THRONE

I am not much of a sludge aficionado but once I come upon it I find myself liking it. Which is waht I did with Italian THRONE. Anders Ekdahl

Where does one get the idea to play sludge/doom/whatever?
-It came naturally, of course we all have a southern metal heart. For sure we don’t belong to any doom scene.

What would you say are your main influences in creating the sound that you have?
-Main influences are around southern sound, like Down, Clutch and Crowbar. When we write fast and powerful licks we get inspired mainly by Superjoint Ritual, Lamb of God and Municipal Waste. We also dig some stoner tunes like Red Fang or Pelican. But we never forgetting about to be ourselves as Throne.

Is there a sludge/doom scene to speak of? Where does the best bands come from?
-If you mean it locally, theres’s no better place as our plains to play gloomy tunes. We come from pianura padana, surrounded by fog almost whole year, near the big river Po. That’s what we are.

To my ears what you play is very British in sound and spirit, very punkish and anarchistic. How much of that whole anarcho thing have you adapted to?
-Do you think so? We never thought about to sound like this. British bands has always been more extreme in everything, so we agree with it. There’s a lot to learn from the ever gigging punk/hardcore lesson.

Do you feel that you are appreciated in Italy? Does people like and understand what you are doing?
-Nope, most of the common people here loves lame music like Vasco Rossi’s shit. So it’s common for us to relate with people that at least knows Black Sabbath ’cause they heard them at the movies soundtracks.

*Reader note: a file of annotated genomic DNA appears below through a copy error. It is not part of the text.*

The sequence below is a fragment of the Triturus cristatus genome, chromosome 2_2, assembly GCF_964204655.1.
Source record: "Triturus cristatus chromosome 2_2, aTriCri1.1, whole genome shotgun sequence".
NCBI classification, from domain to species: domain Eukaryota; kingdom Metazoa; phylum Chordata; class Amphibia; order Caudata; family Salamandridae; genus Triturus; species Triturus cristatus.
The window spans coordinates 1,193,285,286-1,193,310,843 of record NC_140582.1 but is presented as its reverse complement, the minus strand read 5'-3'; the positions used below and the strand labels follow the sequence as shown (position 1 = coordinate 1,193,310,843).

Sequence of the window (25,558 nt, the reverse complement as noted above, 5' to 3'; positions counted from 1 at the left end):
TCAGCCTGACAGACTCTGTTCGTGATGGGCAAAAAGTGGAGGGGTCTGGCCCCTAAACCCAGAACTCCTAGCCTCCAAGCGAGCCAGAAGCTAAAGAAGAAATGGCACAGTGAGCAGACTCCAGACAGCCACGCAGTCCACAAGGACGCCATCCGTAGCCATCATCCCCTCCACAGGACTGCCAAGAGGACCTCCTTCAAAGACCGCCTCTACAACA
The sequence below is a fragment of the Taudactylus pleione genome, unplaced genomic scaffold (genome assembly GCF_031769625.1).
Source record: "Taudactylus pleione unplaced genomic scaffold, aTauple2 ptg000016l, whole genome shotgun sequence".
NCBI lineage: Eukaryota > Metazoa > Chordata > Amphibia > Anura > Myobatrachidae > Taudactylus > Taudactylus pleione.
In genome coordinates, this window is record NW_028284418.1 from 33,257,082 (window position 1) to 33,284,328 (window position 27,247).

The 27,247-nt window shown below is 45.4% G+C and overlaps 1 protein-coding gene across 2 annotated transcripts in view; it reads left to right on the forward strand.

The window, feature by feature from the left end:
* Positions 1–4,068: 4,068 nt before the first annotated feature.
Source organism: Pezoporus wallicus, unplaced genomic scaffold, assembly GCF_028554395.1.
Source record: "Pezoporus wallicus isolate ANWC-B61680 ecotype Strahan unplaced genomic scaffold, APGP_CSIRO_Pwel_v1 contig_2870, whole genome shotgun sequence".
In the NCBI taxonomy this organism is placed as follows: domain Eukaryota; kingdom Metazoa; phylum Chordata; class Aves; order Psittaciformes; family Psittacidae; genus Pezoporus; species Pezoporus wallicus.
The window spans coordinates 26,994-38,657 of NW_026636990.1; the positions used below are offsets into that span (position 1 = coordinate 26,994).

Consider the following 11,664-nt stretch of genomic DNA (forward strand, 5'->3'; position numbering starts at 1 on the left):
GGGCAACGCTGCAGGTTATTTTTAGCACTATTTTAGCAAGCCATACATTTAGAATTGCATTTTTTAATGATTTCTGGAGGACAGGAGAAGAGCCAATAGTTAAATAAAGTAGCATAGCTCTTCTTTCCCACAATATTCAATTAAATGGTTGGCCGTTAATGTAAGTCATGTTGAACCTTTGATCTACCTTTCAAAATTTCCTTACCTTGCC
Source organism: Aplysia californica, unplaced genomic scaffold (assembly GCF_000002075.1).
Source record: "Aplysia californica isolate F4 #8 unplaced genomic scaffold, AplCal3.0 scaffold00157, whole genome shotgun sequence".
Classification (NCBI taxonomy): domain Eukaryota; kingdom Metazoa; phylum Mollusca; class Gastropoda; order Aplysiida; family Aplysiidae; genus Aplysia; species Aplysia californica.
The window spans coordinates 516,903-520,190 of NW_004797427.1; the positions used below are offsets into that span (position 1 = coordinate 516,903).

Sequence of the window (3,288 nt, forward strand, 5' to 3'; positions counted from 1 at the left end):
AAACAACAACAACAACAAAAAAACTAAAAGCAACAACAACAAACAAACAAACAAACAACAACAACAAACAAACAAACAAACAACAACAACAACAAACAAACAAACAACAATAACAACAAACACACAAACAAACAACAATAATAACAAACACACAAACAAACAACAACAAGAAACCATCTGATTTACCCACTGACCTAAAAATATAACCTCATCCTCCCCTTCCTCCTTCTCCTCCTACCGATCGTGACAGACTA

What I find strange is that when I interview Italian bands they all say that the support for metal is bad yet we see more and more bands and labels popping up in Italy. How bad is the support for metal really?
-Ain’t that bad really, but there’s a lot to do about underground culture in metal. There are many underground bands like us with goodwill and talent, as well small hard working venues here and there surviving. This could be the right support, except for this lack in culture by the people we said before.

How pleasing is it to have an album out? How much hard work was it to complete your latest release?
-It was a hard work but for sure pleasant. We all love this life. Recording and mixing took time but we did it with enthusiasm. First time we listened to our work completed, we were high, boozed down in a small cellar, like possessed, enjoying the moment.

What kind of reactions have you had to the album so far? Can you see any particular countries where you do better than others?
-We haven’t toured that much yet, but we are conscious that we are tight enough to succeed, and work it out. So far we had much better feedback from aboard!

What kind of live scene are you part of? Are there still a lot of independent places to play all over Europe?
-We are part of any live scene that is real, so we hope there will be many live clubs around Europe to tour at. We dig any live act where audience and the band can have a direct contact.

What future would you like to see for the band?
-We’d like to live in a future with Throne playing eight days a week.

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